The antimalarial drug hydroxychloroquine (HCQ) has long been used as a disease-modifying antirheumatic drug for the treatment of several inflammatory rheumatic diseases. Over the last three decades, various studies have shown that HCQ also plays a role in the regulation of glucose homeostasis. Although the mechanisms of action underlying the glucose-lowering properties of HCQ are still not entirely clear, evidence suggests that this drug may exert multifaceted effects on glucose regulation, including improvement of insulin sensitivity, increase of insulin secretion, reduction of hepatic insulin clearance, and reduction of systemic inflammation. Preliminary studies have shown the safety and efficacy of HCQ (at a dose ranging from 400 to 600 mg/day) in patients with type 2 diabetes over a short-term period. In 2014, HCQ has been approved in India as an add-on hypoglycemic agent for patients with uncontrolled type 2 diabetes. However, large randomized controlled trials are needed to establish the safety and efficacy profile of HCQ in patients with type 2 diabetes over a long-term period. With regard to the COVID-19 pandemic, several medications (including HCQ) have been used as off-label drugs because of the lack of proven effective therapies. However, emerging evidence shows limited benefit from HCQ use in COVID-19 in general. The aim of this manuscript is to comprehensively summarize the current knowledge on the antihyperglycemic properties of HCQ and to critically evaluate the potential risks and benefits related to HCQ use in patients with diabetes, even in light of the current pandemic scenario.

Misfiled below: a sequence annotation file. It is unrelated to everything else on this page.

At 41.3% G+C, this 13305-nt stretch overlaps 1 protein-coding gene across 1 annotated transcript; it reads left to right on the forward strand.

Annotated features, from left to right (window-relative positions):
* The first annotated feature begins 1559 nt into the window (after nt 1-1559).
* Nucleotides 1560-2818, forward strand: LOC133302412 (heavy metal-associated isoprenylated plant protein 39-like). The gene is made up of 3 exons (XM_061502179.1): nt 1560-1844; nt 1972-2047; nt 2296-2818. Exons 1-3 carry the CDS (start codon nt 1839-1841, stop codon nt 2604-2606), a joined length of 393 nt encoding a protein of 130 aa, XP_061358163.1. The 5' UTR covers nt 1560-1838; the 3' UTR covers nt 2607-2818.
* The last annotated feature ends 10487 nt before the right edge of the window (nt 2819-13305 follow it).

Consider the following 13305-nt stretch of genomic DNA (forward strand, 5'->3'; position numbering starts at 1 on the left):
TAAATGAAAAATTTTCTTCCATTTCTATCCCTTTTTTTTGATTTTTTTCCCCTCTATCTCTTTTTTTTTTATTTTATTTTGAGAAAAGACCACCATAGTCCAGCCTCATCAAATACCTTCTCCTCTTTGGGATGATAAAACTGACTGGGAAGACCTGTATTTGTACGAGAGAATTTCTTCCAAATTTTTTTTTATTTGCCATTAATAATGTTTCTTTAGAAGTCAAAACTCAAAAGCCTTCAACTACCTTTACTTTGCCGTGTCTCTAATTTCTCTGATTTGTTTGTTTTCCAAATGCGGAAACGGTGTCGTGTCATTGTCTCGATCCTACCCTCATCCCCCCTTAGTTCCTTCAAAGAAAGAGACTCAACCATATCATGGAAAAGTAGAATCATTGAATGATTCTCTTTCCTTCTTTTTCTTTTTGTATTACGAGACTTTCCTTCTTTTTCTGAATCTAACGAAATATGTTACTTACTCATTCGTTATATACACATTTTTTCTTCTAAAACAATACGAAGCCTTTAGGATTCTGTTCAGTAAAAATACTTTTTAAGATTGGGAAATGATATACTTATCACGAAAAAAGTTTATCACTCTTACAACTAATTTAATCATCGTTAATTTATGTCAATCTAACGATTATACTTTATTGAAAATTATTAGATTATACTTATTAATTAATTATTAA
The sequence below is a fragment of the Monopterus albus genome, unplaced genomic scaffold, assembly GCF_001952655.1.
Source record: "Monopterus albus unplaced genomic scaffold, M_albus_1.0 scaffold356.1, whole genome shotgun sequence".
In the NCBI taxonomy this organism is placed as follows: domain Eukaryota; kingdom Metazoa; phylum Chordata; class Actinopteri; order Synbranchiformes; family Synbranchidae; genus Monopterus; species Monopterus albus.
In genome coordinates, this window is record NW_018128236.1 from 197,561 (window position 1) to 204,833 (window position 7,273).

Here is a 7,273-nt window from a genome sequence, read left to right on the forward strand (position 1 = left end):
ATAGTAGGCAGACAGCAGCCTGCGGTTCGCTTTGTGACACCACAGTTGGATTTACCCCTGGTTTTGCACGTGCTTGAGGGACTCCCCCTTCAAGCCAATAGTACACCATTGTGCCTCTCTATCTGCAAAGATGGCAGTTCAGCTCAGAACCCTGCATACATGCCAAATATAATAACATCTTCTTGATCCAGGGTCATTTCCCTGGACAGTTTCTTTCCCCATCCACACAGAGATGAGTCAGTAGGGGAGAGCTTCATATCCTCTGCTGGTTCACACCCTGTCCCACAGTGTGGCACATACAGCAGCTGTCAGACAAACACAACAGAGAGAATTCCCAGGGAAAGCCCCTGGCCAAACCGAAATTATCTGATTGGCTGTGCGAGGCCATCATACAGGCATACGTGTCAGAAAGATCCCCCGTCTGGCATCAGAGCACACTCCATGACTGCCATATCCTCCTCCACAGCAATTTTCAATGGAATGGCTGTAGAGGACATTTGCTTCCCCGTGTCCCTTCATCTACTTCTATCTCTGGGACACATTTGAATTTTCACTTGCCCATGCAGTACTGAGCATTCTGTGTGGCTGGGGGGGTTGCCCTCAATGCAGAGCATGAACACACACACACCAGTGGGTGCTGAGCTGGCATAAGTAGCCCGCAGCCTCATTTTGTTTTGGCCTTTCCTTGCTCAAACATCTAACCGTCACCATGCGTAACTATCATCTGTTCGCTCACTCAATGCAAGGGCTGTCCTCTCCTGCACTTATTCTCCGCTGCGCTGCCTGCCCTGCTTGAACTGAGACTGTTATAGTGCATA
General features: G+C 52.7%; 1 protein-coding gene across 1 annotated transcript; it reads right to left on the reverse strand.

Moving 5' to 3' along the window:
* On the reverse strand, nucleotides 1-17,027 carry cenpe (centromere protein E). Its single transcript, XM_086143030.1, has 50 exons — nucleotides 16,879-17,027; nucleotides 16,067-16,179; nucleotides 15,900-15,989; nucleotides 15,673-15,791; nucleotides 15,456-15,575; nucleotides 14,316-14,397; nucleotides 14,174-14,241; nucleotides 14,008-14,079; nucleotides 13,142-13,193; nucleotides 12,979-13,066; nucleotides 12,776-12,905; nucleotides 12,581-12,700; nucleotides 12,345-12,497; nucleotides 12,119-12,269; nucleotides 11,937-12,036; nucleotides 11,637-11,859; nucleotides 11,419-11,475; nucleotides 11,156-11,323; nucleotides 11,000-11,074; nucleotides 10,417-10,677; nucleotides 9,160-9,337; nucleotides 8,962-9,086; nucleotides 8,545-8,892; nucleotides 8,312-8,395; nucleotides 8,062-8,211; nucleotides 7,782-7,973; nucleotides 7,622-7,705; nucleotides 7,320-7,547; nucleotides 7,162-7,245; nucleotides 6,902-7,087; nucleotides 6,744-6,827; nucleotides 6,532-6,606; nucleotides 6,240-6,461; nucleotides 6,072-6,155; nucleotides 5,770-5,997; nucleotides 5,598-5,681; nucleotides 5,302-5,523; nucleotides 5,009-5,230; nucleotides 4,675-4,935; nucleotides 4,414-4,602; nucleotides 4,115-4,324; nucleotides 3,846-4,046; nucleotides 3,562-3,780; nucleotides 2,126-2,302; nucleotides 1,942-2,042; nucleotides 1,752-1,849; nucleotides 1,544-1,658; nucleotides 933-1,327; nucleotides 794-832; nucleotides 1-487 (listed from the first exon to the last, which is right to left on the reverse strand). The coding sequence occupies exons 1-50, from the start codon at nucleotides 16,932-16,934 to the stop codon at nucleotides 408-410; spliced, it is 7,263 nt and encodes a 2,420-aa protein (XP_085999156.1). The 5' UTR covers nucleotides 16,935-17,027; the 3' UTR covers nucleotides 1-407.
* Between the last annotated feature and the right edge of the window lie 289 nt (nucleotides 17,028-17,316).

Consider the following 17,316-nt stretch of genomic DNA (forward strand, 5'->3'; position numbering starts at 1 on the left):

- antidiabetic medications
- diabetes mellitus
ASJC Scopus subject areas
- Endocrinology, Diabetes and Metabolism